I have had a particular fondness for the alchemic art and scientific approach to sweet-making (and similar concoctions) for some years now. I’m fascinated by the turning of sugar to caramel, the drama of adding bicarbonate of soda to produce fizzling honeycomb, the delicate temperature differences that set chocolate, and the simple homeliness of making curds and jams.

Today, I wanted to share the mysteriously meticulous boiling points that combine mixtures to create gooey marshmallows. It’s not an easy thing to start with, and I’ve known as many attempts to go wrong as to be satisfactory in our house, but I think that I’ve come across a good recipe and am getting steadier results now.

So much so, that I decided to venture out and add some exciting flavours to my marshmallows for the first time. I heated up Nutella and swirled it in just after pouring the thickening mixture into the baking trays, before sprinkling flaked almonds over and rolling them in their messy icing-sugar/cornflour coating.

Marshmallow-making is a bit like making Italian meringue – that is to say you have stiff egg whites, to which very hot sugar-water is added gradually while whisking for about 10 minutes until they start to thicken. The difference is that before you add the liquid sugar to the meringue, you pour it into dissolved gelatine, which gives you the squidgy set marshmallow form.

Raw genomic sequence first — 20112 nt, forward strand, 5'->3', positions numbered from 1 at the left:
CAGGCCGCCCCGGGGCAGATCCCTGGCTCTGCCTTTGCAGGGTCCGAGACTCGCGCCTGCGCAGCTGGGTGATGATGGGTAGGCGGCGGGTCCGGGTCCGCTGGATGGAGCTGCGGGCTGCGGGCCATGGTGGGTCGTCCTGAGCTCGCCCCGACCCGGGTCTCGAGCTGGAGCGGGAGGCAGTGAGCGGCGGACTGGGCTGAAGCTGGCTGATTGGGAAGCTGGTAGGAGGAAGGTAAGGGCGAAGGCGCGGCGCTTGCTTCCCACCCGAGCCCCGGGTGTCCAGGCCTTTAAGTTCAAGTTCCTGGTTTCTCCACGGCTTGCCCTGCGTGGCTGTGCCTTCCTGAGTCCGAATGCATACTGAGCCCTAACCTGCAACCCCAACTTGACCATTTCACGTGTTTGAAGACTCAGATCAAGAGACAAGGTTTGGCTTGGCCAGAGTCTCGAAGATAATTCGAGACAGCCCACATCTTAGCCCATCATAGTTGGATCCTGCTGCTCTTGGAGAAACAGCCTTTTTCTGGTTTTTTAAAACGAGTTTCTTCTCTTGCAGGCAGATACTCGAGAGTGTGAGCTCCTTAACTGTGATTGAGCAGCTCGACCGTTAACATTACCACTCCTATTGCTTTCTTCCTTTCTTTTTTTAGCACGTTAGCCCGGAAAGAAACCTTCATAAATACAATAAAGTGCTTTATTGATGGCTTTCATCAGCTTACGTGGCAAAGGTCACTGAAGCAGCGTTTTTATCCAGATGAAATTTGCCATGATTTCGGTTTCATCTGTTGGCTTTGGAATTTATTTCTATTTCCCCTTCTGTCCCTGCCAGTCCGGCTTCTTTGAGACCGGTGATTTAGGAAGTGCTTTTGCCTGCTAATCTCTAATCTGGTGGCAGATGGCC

Once you have the hang of it, whisking up a batch of marshmallows is quite hard to see as a difficult thing to do. The part which possibly leaves me a little unsatisfied is getting the level of gelatine just right… you don’t want something that reforms into an amalgomous biomorphic blob after cutting, but you don’t want an overly rubbery mouthful to contend with either.

I don’t tend to get through marshmallows on their own… but I’m looking forward to using them in hot chocolate, stirring them into rocky road and of course charred & melted over the fire – the best way to eat marshmallows.

Recipe adapted from BBC Good Food.

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